NSERC Awards Chemical Engineering Faculty over $800K in New Funding

Posted on June 27, 2022

Congratulations to Chemical Engineering Faculty, Jeffrey Giacomin, Dominik Barz, Brian Amsden, Lindsay Fitzpatrick, and Cao Thang Ding who have been awarded a total of over $800,000 in new Research Funding from the Natural Sciences and Engineering Research Council of Canada (NSERC) Discovery and Research Tools and Instruments (RTI) Programs. More than $500 million distributed across Canadian institutions by NSERC will help foster excellence and provide an environment to train the next generation of science and engineering leaders.

Jeffrey Giacomin received a Discovery Grant valued at $320,000 over the next 5 years to support research in Architecture and Polymeric Liquid Elasticity. His graduate students will explore how large molecules orient themselves in flow, and how this orientation imparts elasticity to sticky gooey liquids.  By architecture, Dr. Giacomin means the detailed constructions of the macromolecules that are dictated by their polymer chemistries. 


Dominik Barz received a Discovery Grant worth $230,000 over the next 5 years to support research in the Development of Novel Supercapacitor-battery Hybrid Systems for Renewable Energy Storage. The energy sector is one of the largest carbon dioxide emitters and the integration of renewable energy into the electrical power generation economy is a promising strategy to reduce carbon emissions. However, energy from renewables, which is not immediately consumed, must be stored until it is used and supplied when required. This research will develop a novel class of hybrids which, in an ideal demonstration, can store large amounts of energy like a battery and handle high power rates like a supercapacitor. He proposes the combination of high-surface area electrodes with a non-aqueous electrolyte which allows for the supercapacitor-like operation of the hybrid. The hybrid development is accompanied by investigation of the underlying fundamentals. From the derived understanding, his team can develop guidelines for design improvements of future devices to make them more efficient.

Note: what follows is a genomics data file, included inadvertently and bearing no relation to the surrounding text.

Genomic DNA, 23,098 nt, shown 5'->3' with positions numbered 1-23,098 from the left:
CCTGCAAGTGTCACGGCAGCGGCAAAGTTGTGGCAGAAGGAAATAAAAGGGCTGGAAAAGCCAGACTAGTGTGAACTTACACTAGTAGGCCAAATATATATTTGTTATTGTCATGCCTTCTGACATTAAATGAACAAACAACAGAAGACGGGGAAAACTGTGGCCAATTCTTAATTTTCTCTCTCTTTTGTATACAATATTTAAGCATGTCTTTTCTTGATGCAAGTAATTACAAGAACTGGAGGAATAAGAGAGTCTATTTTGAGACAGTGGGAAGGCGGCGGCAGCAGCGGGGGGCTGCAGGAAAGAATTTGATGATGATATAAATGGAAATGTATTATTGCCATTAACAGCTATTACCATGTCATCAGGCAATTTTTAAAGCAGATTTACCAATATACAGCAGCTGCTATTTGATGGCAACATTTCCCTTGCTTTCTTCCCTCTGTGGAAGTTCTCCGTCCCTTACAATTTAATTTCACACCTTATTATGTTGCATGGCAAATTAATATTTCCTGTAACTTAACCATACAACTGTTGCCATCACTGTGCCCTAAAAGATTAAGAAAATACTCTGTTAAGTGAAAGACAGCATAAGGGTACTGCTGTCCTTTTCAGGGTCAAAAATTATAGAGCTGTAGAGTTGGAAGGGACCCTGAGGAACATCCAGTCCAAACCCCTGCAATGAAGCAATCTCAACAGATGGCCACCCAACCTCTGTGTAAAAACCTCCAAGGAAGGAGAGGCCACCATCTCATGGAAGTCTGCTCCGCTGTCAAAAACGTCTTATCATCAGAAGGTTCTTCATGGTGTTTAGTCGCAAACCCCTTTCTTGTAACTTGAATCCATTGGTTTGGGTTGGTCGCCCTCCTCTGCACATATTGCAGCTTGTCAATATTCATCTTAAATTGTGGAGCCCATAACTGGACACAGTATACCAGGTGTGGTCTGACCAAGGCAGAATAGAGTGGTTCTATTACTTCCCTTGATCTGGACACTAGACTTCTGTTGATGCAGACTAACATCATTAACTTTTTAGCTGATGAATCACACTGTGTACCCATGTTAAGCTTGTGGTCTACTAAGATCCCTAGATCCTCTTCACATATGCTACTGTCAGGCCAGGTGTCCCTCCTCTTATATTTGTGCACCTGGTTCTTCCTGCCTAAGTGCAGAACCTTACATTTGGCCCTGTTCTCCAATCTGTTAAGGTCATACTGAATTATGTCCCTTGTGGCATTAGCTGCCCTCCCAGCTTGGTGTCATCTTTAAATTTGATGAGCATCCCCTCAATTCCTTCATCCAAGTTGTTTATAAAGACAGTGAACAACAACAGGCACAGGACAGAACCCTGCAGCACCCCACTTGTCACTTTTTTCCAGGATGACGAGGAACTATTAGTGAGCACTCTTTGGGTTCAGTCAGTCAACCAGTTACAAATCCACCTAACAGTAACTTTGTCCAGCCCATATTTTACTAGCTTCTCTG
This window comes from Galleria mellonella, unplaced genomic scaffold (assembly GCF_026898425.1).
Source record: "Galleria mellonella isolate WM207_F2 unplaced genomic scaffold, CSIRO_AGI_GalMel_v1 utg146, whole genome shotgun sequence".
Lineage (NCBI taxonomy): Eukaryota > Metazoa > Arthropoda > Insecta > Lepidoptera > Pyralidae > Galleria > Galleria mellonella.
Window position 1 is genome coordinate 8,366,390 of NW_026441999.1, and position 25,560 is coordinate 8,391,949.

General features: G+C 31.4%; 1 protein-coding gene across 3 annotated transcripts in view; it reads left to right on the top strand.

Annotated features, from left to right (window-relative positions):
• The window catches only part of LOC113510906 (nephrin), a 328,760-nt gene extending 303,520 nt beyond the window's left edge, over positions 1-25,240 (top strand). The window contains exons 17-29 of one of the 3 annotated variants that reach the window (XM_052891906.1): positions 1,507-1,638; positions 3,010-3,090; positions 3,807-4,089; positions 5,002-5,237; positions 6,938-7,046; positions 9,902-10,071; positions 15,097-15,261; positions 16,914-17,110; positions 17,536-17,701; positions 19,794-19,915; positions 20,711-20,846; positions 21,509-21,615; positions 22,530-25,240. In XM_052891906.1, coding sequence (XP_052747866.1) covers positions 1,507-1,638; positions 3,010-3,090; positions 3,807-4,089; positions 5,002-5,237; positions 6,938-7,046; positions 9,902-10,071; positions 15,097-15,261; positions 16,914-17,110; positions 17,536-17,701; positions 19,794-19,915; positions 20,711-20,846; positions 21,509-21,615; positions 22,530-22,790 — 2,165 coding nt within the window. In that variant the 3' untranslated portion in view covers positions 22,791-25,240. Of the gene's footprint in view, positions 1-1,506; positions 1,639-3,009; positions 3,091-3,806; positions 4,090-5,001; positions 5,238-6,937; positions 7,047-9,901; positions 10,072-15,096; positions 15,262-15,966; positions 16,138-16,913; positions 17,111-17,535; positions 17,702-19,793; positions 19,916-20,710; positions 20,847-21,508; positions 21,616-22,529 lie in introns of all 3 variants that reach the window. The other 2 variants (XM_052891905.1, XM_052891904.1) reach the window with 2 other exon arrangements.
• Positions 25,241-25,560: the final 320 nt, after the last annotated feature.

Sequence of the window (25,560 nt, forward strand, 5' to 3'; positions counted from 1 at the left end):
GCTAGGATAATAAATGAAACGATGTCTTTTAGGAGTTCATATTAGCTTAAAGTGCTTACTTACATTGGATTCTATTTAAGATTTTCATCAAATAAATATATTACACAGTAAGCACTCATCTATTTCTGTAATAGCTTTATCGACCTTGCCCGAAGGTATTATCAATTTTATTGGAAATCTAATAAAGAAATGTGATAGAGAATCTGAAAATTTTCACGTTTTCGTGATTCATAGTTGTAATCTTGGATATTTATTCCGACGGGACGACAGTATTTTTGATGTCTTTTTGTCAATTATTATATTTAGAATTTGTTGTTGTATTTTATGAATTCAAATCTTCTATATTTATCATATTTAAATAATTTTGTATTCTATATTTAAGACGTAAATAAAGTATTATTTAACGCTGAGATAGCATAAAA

Brian Amsden (Principal Investigator) and Lindsay Fitzpatrick (Co-Applicant), along with team members from Mechanical Engineering, Heidi Ploeg and Roshni Rainbow, received an RTI valued at $132,000 to support a Cell Culture Suite of equipment, some of which was not previously available at Queen’s. These funds will be used to purchase a Cytation 1 hybrid cell imaging and multimode detection system, and an Fluigent perfusion system. This suite of equipment is needed to support research into strategies to create cell instructive scaffolds for engineering soft connective tissues such as tendons and ligaments and the nucleus pulposus of the intervertebral disc, and in vitro models of biomaterial host responses in complex environments. They anticipate between 15 - 20 HQP will be trained using this equipment over the next 5 years, and given the versatility of the equipment, it is expected to attract new HQP to Queen’s and cultivate new interdisciplinary research programs and collaborations.

Cao Thang Dinh (Principal Investigator) along with Cathleen Crudden (Co-Applicant), received an RTI valued at $150,000 to support Metal Cluster Catalysts for Electrochemical Carbon Dioxide Conversion. Electrochemical CO2 conversion (ECC) to fuels and chemicals provides a compelling solution to CO2 emissions and renewable energy storage problems. The most critical component in ECC system is the catalyst where CO2 is converted to desired products. In this research program, they will develop next­generation catalysts based on metal clusters that are active, selective, and stable for converting CO2 into fuels and chemicals. This will fund a chemi­ and physisorption analyzer that will provide an in­depth understanding of the surface structure and chemistry of ECC catalysts. From the insights gained, they will be able to develop more active, selective, and stable catalysts for CO2 conversion. Advancing ECC technology will position Canada as a leader in developing clean technologies that provide solutions to climate change. The specialized gas sorption analyzer will also contribute to the training of next generation of HQP (over 50 HQP in the next 5 years) on a versatile state of the art research tool.


To learn more about these awards, please see the news release from NSERC, Government of Canada makes major investment to help create world-firsts in knowledge with the Discovery research programs.